EXCLUSIVE Sri Lanka to start talks with IMF on debt restructuring-sources

COLOMBO, March 11 (Reuters) – Sri Lanka will start talks next month with the International Monetary Fund (IMF) on a plan to help the crisis-hit country, including help with debt restructuring and management of its currency shortage, three sources said on Friday.

Sri Lanka is facing its worst financial crisis in years. With foreign exchange reserves standing at $2.31 billion, the country is struggling to pay for essential imports including fuel, food and medicine. Read more

The decision to approach the IMF for help comes after months of resistance from Sri Lanka’s government and central bank, despite calls from opposition leaders and pundits for a recovery plan. rescue.

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Finance Minister Basil Rajapaksa will travel to Washington DC in mid-April to present Sri Lanka’s proposal to senior IMF officials, two sources familiar with the ongoing discussions told Reuters.

“We are taking our proposal and a plan,” said one of the sources, speaking on condition of anonymity because the discussions are confidential. “The government is serious about fixing things.”

The island nation must repay about $4 billion in foreign debt this year, including a $1 billion international sovereign bond maturing in July.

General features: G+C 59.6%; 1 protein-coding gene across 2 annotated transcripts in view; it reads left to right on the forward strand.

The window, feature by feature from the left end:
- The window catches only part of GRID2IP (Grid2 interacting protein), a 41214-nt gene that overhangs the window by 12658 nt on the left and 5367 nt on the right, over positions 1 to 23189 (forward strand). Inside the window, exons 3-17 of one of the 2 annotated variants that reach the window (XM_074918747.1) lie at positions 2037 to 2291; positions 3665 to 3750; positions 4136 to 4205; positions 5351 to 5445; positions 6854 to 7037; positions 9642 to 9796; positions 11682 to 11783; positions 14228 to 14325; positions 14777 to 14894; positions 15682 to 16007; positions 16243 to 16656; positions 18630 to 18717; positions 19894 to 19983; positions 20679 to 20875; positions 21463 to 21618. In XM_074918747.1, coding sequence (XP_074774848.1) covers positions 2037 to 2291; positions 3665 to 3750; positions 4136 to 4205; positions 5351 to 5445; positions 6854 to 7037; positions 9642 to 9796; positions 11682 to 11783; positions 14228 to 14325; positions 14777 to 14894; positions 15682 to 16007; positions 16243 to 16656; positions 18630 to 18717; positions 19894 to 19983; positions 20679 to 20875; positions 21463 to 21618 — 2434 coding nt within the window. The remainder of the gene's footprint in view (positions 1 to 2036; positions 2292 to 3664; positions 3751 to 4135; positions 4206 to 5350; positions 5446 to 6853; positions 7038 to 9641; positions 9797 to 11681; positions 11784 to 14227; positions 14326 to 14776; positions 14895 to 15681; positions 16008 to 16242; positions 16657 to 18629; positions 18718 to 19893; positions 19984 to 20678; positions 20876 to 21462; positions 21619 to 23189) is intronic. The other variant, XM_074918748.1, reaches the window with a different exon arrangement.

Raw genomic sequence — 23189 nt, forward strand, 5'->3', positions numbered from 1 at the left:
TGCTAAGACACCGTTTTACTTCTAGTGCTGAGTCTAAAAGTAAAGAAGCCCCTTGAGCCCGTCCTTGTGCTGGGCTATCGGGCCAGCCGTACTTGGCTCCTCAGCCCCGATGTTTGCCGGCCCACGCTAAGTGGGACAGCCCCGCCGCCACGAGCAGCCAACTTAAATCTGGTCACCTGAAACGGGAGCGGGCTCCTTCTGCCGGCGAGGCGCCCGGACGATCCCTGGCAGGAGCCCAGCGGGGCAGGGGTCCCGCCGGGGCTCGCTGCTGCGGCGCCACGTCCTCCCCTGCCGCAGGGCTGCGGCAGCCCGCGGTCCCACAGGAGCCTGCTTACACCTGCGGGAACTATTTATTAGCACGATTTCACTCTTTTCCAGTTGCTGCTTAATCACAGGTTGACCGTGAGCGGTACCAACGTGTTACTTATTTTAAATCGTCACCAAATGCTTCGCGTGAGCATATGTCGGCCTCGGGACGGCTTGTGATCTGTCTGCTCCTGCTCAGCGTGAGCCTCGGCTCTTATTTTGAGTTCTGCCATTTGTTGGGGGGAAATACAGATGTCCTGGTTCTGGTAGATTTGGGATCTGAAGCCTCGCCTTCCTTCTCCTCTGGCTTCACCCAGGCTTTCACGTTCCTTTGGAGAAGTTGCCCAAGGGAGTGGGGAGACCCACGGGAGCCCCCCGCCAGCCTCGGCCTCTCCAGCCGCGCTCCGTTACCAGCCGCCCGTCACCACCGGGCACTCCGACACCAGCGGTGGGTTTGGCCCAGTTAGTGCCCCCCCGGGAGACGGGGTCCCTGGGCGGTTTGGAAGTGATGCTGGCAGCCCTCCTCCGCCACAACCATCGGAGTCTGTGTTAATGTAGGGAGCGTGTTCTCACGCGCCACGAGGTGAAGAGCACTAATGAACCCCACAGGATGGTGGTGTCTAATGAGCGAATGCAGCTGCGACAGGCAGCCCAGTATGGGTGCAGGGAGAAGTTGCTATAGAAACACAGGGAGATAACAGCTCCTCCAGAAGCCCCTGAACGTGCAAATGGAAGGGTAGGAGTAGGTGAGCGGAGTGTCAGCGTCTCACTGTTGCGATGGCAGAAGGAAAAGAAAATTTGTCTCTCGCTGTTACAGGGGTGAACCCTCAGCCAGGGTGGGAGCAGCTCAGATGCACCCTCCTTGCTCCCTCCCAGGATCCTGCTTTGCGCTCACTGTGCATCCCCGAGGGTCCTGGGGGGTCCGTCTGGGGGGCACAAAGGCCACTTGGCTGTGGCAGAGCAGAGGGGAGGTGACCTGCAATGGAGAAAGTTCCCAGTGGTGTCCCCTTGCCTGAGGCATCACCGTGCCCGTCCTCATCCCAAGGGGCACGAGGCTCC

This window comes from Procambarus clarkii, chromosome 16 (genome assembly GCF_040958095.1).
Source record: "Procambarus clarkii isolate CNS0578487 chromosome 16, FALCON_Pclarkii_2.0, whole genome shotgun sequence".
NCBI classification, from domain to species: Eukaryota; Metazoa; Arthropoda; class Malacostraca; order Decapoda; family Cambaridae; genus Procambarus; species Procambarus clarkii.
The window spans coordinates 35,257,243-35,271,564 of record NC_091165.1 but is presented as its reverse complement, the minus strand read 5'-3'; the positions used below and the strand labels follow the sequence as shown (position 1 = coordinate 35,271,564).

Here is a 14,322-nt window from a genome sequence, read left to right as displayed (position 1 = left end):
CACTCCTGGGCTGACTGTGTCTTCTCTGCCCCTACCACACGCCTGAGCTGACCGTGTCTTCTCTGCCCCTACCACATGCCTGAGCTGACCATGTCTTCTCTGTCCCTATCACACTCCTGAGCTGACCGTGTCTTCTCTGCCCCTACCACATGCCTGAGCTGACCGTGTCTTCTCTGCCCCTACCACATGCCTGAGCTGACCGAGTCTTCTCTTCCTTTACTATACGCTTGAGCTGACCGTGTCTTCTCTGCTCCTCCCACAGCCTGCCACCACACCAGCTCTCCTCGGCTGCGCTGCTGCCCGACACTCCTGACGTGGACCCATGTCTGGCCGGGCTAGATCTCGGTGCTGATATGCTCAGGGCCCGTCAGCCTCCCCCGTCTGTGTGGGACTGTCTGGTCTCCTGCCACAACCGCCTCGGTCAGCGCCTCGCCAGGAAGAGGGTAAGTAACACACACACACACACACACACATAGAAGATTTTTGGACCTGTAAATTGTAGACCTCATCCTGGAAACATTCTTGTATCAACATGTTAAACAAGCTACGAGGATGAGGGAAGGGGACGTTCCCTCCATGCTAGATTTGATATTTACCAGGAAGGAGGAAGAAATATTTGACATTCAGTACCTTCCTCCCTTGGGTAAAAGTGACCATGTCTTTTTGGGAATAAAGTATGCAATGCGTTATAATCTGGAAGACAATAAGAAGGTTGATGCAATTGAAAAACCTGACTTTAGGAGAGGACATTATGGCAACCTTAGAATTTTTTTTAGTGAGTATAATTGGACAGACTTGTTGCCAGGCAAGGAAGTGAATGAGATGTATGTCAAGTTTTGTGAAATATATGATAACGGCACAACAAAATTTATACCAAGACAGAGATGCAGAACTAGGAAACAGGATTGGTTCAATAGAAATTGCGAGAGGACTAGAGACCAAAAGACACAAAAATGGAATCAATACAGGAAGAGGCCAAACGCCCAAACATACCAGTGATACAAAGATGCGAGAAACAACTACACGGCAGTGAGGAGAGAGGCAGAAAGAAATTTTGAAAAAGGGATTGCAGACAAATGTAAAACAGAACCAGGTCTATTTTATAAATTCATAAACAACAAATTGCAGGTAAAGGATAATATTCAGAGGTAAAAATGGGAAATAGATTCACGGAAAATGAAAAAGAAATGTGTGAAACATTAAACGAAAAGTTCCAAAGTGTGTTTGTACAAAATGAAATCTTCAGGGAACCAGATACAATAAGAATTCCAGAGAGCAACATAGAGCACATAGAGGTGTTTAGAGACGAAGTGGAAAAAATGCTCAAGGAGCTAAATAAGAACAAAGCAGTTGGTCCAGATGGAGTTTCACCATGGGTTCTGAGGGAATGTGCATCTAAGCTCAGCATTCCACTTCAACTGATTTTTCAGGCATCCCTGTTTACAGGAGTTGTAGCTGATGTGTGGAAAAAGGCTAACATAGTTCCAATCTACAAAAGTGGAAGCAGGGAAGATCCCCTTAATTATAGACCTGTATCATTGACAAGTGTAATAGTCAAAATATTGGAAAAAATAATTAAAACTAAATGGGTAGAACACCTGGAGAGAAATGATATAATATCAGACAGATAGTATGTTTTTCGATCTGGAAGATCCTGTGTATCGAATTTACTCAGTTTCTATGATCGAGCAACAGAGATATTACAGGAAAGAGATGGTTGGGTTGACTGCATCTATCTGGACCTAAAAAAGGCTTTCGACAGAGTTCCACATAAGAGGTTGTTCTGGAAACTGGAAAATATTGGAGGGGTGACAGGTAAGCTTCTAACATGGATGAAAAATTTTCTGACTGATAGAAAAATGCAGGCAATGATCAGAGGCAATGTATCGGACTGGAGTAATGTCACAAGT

“We will discuss options based on our plans,” the source said.

Sri Lanka’s finance ministry and the IMF did not immediately respond to questions from Reuters.

‘HARD SITUATION’

A combination of historically weak public finances, poorly timed tax cuts and the COVID-19 pandemic, which has hit the country’s lucrative tourism industry and foreign remittances, has wreaked havoc on the economy from Sri Lanka. Read more

In a periodic review last week, the IMF called on the government to implement a “credible and consistent” strategy to repay debt and restore macroeconomic stability. Read more

“The country faces growing challenges, including public debt that has reached unsustainable levels, low international reserves and still large financing needs in the years to come,” the IMF said.

To find a way out of the crisis, the government will seek help for debt restructuring, foreign exchange crisis, boosting revenue generation and reforming state-owned enterprises, the source said.

“It’s a tough situation,” the source said, “We want to see what support we can get from the IMF.”

In recent weeks, the country of 22 million people has had to deal with continuous power cuts. Bakeries have run out of gas and many fuel pumps have run dry. Soaring oil prices added to the government’s woes. Read more

Late Monday, the Central Bank of Sri Lanka implemented a flexible exchange rate for the rupee, triggering a devaluation of around 30% and driving up the prices of many essential items.

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Reporting by Uditha Jayasinghe in COLOMBO and Devjyot Ghoshal in NEW DELHI; Editing by Toby Chopra and Hugh Lawson

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